Planting Flowers and other poems by Paul Wiegel
Each one blooms a beginning.
They look like white teacup tops,
or like a lobes of the brain
with all those tucks and folds
carved or etched or buttoned down tight.
In mid summer, bees army crawl through the
empty purse of that open bud
while you sit unplanted
with all the usual predictions
of autumn and its
strategic shadow lines from the
brick-edged garden walls.
You, unplanted, placed up high like a bell,
tower-tall, the bell rope, vertical,
trailing the sky behind
risen from earth.
Horizontal, it becomes its own long-stretched horizon.
All things are closer to where they began
on the even edge of soil.
In the end,
it all turns into a kind of gravel—
that unlikely muse
of small stones and smaller stones.
Then sand. And isn’t that just where you’d want it
all to be, underfoot and pressing against
you? Scoop it up and sift it through
your fingers. That muse
is all that’s left of ancient rocks.
This isn’t the same as running
your fingers through the hair of
a lover with the crickets making their
late summer noise in the fields.
You brush away the flies, wonder
how each strand of hair was
created and grew just right there.
It could be sand or hair,
it all falls through your fingers.
Let it drop away and continue,
each small part wishing for what it was.
We can feed on sunlight—that plant part of us
which is marked by the weedy mass of our hair,
the plump fruit of our lips,
and our broad leafed, vein-lined palms.
There are days that we are reduced to only the
sun-warmed shelf of our foreheads
and our heated, reddened eyelids turned upwards.
All of this light compels a construction of
something like floating hope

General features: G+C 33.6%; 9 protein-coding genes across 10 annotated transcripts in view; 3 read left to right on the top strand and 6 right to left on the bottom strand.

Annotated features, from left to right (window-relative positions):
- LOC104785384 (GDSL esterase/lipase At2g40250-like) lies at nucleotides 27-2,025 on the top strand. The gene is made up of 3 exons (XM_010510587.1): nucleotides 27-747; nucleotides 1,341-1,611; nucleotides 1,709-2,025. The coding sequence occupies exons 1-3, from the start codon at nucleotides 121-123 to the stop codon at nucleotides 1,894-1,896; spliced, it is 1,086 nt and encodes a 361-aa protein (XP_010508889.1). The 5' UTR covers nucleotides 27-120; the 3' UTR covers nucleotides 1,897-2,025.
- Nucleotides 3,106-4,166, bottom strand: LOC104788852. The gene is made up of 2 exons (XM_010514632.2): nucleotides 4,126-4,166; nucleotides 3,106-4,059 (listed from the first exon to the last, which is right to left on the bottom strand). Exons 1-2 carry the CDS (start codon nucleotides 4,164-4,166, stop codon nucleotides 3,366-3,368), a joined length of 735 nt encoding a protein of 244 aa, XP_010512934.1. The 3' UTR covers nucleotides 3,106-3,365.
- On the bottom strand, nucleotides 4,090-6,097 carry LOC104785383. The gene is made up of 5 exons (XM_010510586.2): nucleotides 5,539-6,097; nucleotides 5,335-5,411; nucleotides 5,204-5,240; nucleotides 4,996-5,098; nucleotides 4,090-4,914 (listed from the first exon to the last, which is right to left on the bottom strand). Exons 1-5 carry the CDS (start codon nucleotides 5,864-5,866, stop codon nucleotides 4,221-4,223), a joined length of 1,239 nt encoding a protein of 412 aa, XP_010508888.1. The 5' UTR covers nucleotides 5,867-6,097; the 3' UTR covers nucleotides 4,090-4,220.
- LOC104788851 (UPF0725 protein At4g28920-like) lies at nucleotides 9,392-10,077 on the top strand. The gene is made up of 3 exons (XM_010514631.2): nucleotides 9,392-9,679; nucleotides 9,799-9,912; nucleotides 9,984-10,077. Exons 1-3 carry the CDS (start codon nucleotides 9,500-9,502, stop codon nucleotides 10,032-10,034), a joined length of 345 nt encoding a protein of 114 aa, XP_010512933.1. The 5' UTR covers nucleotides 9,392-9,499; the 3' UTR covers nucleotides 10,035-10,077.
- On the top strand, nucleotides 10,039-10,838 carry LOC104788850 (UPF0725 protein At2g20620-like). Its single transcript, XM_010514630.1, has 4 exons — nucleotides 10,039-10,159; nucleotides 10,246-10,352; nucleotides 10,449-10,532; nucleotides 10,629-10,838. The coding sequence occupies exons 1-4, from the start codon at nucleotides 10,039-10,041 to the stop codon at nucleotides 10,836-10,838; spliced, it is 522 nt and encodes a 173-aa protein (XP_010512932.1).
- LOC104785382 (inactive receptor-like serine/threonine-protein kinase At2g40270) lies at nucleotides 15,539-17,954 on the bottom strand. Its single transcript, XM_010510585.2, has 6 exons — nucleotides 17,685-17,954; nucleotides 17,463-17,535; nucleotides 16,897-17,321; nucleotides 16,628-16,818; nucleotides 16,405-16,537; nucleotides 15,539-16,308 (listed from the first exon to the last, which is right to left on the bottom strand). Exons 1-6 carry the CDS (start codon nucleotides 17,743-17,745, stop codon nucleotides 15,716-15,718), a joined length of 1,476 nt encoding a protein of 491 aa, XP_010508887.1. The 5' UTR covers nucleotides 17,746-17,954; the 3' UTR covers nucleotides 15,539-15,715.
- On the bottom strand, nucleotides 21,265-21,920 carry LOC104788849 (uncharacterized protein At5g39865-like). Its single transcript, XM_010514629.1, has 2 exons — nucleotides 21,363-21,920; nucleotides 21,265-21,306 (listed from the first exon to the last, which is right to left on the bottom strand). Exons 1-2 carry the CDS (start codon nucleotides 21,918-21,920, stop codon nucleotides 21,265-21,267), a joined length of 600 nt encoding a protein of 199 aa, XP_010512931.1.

which moves steadily upward,
rising on heat like broad-winged birds.
The Book of Wisdom
A child is born with a third eye
smack in the middle of his forehead.
His mother loves him,
but wonders if it is a blind eye
or if, in fact, it sees the future
and if, worst of all things,
the child will know
his own fate.
The child grows
and when he speaks he makes no sense,
says, “My sandwich isn’t a trunk
nor is it buoyant” and “My finger
can’t find my fingers.”
His third eye blinks.
His mother worries, asks her own mother
“What will come of him? He speaks
nonsense, and—there is that eye.”
The child’s grandmother says:
“Don’t worry. In time his
eye will close and you won’t think on it.”
And on the child’s twelfth birthday
his eye closes and doesn’t reopen.
The boy must adjust his cap over it,
and it is all but forgotten.
But you have to wonder,
about the quote from the Bible
that asks “How could a
thing remain unless you willed it?”
and if we will be able to recognize the
divinity of that imperishable spirit
or if, in fact, we’ve been rebuked.
The Accordion Player
The definition of the word quiet could be:
“the thing near to the breathing of someone
sleeping after their door has been closed.”
They shift under their blankets
half-aware, like trillium under
a cowl of dead leaves,
about equal in their waking
and sleeping, neither really
knowing if it’s the middle of March
or midnight. Even more quiet
is the resting of a comb or brush
at the bottom of the hair’s length
just before it returns again,
which is not so much an ending
of purpose, but something
that could also define the word
renewal or edge or balance.
This is that pause which only the
musicians can hear
and even touch as they hold
their instrument close to their bodies,
their fingers actually contacting the silence.
It is the empty space of sound that could define
the word continue or oracle or belief.
They are the ones who feel it
and hear it, but we are the ones who see it.
It is on their faces and it looks
like something that could define the word
communion or ache or bliss.
About the author:
Paul Wiegel is a Wisconsin native and writes from his home near the Fox River. His poems have appeared or are forthcoming in The English Journal, Whale Road Review, and Hermeneutic Chaos Journal. He is a past winner of the John Gahagan Poetry Prize. Sometimes he writes as a “street poet” on his Smith Corona manual typewriter for passersby at farmers’ markets and festivals.He believes you should read a lot more poems than you write.